Catching up with asthma |

Catching up with asthma

Dr. Drew Werner Special to the Daily

Dear Doc:

My son saw the return of his asthma problem during his cross country race a couple of Saturdays ago – cold, rainy, high altitude. He’s among the fastest runners on the team, especially in warm weather. He had to stop momentarily, use his inhaler, and then toughed out a finish that was remarkable under the circumstances but a few minutes off his potential. What can we do to help him? Thanks,

– A Concerned Mom and Dad

Dear Concerned:

Your question is a very good one and the timing is perfect. As they say, “‘Tis the season”. The term asthma originally came a Greek word meaning “difficult breathing.” Our modern use of the word encompasses a variety of conditions in which there is widespread narrowing of the airways as a result of spasms of the smooth muscles surrounding them or swelling and mucus in the lining of these airways.

The causes of asthma are many. Often several factors act at once to make the problem even worse. Asthma can occur spontaneously, without specific causes, or like your son may be triggered by something specific.

Common things that may trigger asthma include allergies, infections, exertion, cold exposure and high altitude. To make it even more complicated, allergies can come from things you eat, medicines you take and particles you breathe in.

In your son’s case, it sounds like the combination of cold air, high altitude and even possible allergies all combined to trigger his symptoms.

When we breathe, air enters our trachea and passes down through an increasingly smaller set of airways to the alveoli or air sacs, which exchange oxygen (O2) and carbon dioxide (CO2) with our blood. It is in these small airways that the spasm, swelling and excessive mucus production occurs, setting into motion an asthma attack.

The end result is not enough air gets in. It can be scary in a world full of air and not being able to get enough in! I think the Greek had it right. No matter what we know about asthma, it is simply “difficult breathing”!

Fortunately, there are things we can do. Currently, there are two basic ways to treat asthma and four common medicines to do that. First and foremost is prevention. That sounds so obvious, but can be so difficult.

Obviously my first rule is (for asthma and almost every other ailment, condition, problem and illness) DON’T SMOKE! If there is one single thing to improve your health, that is it.

Next in line are:

2) Avoid triggers: Dress warmly in the cold and breathe through a neck gater or mask; stay away from allergies including foods, animals and other avoidable environmental sources; vacuum the house, car and camper with a vacuum with a HEPA filter.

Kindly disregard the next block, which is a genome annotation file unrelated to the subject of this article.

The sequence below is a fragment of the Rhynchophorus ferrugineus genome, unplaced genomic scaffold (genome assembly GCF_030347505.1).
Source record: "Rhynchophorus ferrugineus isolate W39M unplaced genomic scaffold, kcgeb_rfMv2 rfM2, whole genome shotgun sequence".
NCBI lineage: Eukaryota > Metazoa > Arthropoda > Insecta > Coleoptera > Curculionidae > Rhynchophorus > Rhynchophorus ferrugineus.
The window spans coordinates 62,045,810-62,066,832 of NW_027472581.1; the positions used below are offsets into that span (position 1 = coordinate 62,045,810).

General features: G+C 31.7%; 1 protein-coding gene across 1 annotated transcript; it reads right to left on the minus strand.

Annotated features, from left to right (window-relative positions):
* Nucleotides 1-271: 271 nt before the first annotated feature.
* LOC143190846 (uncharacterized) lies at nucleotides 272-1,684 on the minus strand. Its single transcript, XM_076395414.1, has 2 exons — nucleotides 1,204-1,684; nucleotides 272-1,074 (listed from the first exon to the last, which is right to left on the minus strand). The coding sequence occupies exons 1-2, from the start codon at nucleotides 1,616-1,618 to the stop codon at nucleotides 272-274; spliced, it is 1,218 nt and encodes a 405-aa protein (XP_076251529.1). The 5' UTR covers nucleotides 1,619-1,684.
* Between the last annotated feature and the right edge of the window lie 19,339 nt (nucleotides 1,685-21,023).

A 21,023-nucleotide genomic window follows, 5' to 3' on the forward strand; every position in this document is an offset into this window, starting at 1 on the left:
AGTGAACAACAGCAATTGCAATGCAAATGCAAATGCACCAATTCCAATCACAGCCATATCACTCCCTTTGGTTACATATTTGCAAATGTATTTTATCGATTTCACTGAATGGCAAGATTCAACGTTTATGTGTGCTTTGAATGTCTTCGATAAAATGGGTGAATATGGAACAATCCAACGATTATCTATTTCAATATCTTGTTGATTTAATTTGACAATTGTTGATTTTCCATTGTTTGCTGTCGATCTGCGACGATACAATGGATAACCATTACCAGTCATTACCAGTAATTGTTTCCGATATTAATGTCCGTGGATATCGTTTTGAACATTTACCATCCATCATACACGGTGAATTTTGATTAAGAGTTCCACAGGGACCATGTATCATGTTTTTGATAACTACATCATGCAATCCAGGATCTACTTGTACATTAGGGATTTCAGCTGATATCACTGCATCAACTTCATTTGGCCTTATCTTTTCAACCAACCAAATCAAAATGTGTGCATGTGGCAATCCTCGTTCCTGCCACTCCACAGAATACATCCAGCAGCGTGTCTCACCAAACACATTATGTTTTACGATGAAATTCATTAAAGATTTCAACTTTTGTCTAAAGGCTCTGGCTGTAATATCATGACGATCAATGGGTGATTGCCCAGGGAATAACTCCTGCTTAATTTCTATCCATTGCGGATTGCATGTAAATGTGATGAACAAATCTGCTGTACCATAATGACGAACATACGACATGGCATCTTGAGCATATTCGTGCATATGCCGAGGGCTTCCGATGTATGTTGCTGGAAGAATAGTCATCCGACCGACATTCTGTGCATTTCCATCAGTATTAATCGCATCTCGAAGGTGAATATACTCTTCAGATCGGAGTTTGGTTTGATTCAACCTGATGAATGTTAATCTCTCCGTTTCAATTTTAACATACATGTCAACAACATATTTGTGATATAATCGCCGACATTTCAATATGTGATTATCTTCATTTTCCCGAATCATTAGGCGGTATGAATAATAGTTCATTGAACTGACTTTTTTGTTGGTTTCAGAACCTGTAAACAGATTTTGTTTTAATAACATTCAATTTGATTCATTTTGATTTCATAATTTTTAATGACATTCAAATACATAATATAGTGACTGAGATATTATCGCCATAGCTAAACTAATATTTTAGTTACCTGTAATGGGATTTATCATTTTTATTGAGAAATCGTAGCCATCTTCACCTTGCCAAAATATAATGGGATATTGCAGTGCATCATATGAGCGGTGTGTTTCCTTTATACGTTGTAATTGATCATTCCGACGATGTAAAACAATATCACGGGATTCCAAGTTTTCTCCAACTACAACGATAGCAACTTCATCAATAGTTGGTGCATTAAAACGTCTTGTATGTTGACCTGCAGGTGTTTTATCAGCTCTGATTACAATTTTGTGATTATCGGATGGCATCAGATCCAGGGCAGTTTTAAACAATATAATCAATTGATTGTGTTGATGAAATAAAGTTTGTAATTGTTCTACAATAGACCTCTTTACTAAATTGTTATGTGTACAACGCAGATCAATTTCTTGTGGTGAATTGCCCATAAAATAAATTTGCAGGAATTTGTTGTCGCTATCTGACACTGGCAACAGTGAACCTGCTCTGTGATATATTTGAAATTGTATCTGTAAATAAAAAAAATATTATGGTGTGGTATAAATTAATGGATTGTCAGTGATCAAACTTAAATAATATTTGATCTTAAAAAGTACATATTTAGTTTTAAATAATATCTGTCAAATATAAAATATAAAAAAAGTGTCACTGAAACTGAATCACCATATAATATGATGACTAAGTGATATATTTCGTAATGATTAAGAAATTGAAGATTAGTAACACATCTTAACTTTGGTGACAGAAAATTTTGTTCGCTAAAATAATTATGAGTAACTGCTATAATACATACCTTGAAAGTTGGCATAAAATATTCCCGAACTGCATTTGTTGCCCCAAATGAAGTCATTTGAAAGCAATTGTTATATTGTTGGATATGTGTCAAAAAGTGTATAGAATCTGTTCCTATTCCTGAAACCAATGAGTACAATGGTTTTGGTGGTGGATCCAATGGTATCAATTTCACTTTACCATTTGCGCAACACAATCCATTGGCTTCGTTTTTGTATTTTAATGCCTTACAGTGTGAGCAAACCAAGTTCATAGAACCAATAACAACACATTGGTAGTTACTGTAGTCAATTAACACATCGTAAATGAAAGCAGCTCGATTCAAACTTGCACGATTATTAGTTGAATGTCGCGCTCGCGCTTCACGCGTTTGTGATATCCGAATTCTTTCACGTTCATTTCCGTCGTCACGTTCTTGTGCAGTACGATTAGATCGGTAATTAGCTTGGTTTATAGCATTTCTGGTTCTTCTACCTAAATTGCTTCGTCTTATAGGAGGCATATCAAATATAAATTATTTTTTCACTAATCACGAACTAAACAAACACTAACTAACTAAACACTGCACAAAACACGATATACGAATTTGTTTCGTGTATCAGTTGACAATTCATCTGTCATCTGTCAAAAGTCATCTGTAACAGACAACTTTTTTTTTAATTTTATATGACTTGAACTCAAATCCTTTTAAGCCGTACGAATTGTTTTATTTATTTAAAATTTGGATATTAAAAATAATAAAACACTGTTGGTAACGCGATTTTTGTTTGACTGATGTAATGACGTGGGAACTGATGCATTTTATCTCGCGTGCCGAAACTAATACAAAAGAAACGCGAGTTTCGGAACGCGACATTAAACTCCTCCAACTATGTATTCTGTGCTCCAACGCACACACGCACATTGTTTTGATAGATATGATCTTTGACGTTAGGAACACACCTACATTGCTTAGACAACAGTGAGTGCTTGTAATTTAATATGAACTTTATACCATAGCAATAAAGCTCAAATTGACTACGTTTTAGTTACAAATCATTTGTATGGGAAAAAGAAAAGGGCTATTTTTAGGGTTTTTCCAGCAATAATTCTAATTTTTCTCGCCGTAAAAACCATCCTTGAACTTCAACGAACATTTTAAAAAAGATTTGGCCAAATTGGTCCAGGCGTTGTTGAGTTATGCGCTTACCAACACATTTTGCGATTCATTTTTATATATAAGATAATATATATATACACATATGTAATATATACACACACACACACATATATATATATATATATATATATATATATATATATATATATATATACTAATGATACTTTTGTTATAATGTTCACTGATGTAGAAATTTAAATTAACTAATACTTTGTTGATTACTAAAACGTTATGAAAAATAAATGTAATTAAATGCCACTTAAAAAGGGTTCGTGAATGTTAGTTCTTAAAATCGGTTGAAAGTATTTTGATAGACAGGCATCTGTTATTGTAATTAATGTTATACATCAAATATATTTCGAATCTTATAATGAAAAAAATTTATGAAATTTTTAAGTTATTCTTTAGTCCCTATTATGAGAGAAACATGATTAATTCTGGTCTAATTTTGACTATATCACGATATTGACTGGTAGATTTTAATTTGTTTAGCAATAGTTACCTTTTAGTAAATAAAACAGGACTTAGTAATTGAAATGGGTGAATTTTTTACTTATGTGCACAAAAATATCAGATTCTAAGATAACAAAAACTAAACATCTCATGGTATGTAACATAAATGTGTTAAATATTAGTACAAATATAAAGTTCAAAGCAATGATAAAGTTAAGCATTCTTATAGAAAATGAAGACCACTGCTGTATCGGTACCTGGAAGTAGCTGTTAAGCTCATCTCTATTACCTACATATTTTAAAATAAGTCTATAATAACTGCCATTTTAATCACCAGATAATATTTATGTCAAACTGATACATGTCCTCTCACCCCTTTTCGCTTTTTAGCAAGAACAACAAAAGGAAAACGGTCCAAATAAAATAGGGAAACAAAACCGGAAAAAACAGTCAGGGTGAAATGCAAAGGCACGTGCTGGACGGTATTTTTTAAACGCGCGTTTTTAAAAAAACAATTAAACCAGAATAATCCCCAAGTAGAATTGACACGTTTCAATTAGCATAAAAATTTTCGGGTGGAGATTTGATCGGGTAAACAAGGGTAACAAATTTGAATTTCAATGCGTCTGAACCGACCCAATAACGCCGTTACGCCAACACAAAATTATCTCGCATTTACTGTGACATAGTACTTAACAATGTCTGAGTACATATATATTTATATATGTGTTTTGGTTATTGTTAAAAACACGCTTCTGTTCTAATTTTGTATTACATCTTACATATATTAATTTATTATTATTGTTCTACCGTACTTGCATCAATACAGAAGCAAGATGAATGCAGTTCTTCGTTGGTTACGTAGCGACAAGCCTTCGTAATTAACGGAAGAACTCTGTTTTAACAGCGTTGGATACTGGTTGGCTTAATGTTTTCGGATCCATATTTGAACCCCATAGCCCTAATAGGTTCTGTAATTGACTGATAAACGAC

3) Don’t use over-the-counter antihistamines like Benadryl that may trigger asthma.

4) If allergies are your problem, try Claritin, which has recently gone over the counter and is a special type of antihistamine that won’t worsen asthma.

If those strategies aren’t enough, you may need medications. Sometimes people get so used to “difficult breathing” they forget what it feels like to get in a full breath of air.

If you think you have asthma or aren’t sure how bad it is, then spirometry, a special breathing test, can be used to measure the extent and severity of your asthma.

Only recently it was felt that if you had “reactive airways,” then your asthma was only a problem in certain situations or with certain exposures. Your treatment was only for those bad days. On the other hand, if you had asthma daily or persistently abnormal spirometry, then you needed a maintenance medication.

Now we know differently. Asthma attacks are damaging to our lungs and airways. The more we have, the worse it gets. After many years the recurrent asthma attacks add up and may lead up to chronic breathing problems. There is help, though!

Asthma is treated using two types of medications – rescue medicines and preventive medicines. The rescue medication used is an albuterol inhaler. This important drug rapidly dilates those constricted airways in just a few minutes, rescuing you from your asthma attack.

Preventive medications don’t work quickly, but improve our airways over time and actually prevent the damage those recurrent asthma attacks cause. These are considered “disease modifying” drugs because they help improve the asthma over time rather than let it follow its natural course of gradual worsening.

The preventive medications include inhaled steroids, long-acting beta agonists (like a long-acting Albuterol) and leukotriene receptor antagonists. That’s a complicated name for a class of oral medications that help reverse the process that causes asthma.

Don’t worry about the inhaled steroids – they won’t give you big muscles. They are actually similar to topical steroids used for rashes. They are breathed in, work topically in our lungs and then are breathed out. They are not absorbed into our blood streams and so are remarkably safe.

Finally, there are mast cell stabilizers that don’t really affect the asthma process but rather block the allergic response in people with inhaled allergies.

Why is that important? Because you (or your son!) may benefit from a preventive medication. Although they are used daily, he might only need them during his sports season. At the same time regular use may help him down the road – literally and figuratively!

Dr. Drew Werner of the Eagle Valley Medical Center writes a weekly column for the Daily. He encourages health questions. Write him c/o Editor, Vail Daily, by e-mail to or P.O. Box 81, Vail, 81658.

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